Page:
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Pan with legs, or a stand, take your pick!

Either way works just fine. If neither are available then just cook in a normal pan on the stove.

Everyone has their own recipe. Just wandering the square and talking to the the different teams I could see big differences. One team for example added in a little monkfish to enhance the flavour whilst another used swiss chard leaves like a sponge at the last moment to soak up any excess fats.

My own recipe is as follows:


Meat Rancho

Ingredients (4 Good Servings):

1 Large onion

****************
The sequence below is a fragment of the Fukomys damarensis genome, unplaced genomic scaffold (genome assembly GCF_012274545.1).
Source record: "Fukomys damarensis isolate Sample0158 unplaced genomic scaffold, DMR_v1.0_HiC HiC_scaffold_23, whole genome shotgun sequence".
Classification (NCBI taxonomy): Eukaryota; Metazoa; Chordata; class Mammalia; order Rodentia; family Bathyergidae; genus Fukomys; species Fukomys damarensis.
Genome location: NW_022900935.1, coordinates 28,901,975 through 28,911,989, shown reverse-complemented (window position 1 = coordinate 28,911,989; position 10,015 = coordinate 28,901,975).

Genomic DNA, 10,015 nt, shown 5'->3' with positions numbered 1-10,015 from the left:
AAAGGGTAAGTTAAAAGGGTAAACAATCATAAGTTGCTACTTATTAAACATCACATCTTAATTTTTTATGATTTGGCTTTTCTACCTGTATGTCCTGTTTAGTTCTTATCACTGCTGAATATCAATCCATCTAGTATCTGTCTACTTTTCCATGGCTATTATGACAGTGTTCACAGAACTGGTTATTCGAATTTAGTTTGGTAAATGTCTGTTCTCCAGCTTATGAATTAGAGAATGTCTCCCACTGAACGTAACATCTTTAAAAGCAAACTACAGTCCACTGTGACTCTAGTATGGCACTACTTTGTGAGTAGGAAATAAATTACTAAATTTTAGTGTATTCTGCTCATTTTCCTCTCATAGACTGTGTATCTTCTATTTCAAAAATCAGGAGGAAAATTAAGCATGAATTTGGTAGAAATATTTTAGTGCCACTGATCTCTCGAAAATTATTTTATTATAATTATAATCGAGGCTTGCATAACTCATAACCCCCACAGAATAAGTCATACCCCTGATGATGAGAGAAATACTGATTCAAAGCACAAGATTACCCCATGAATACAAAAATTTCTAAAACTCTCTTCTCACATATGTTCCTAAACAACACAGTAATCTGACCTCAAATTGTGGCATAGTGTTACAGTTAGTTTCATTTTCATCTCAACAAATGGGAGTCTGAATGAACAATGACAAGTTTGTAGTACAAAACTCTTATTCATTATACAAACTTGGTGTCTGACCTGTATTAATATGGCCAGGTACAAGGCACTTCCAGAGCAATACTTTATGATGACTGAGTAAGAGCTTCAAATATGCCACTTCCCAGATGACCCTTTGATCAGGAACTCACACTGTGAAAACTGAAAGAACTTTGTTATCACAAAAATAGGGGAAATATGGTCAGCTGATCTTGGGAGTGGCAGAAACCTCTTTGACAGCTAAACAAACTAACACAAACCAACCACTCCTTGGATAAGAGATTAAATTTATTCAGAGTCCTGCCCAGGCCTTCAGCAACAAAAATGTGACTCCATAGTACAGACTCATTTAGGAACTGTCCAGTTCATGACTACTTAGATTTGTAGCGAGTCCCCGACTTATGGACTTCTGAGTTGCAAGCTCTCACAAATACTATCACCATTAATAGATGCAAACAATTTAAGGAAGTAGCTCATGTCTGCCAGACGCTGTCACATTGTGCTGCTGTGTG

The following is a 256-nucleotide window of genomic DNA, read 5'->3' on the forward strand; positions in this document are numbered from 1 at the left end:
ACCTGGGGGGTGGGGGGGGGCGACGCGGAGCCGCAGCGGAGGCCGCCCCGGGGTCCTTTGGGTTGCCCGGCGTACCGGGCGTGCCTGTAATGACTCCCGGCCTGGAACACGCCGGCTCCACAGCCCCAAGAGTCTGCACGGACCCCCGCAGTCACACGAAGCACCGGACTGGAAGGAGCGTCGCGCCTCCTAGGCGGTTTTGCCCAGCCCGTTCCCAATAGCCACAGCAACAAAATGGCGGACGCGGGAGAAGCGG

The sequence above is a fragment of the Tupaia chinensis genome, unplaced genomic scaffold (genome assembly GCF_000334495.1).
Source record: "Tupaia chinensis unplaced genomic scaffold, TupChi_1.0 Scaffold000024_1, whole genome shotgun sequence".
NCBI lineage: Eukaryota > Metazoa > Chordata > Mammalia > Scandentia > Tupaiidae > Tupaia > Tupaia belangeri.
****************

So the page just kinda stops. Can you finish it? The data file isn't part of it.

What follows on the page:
2 Green peppers

4 Garlic cloves

¼ Chicken in pieces

¼ Coney in pieces

125g Pork ribs, in pieces

125g Pork ribs in adobo in pieces

250g Longaniza in pieces

Bay leaf

Rosemary

Thyme

3 Large potatoes

50g Rice

Salt and pepper


Method:

Any variety of meats can be used. Where coney can’t be had just substitute with chicken. Where longaniza can’t be found I would just use some local sausages.

Pork ribs in adobo are ribs that have been marinated to give a spicier flavour. Just put in what you have. As I say every recipe is different and it is more about finding a mixture that you like than a strict set of ingredients.

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Just a bit more salt I think…….

Chop the onion, peppers and garlic. Put into a bowl.

Put the meat together in another bowl.

Fry the vegetables until almost done, then add in the meat and brown nicely. Cover with water. Add in the herbs then leave at a good simmer for 45 minutes.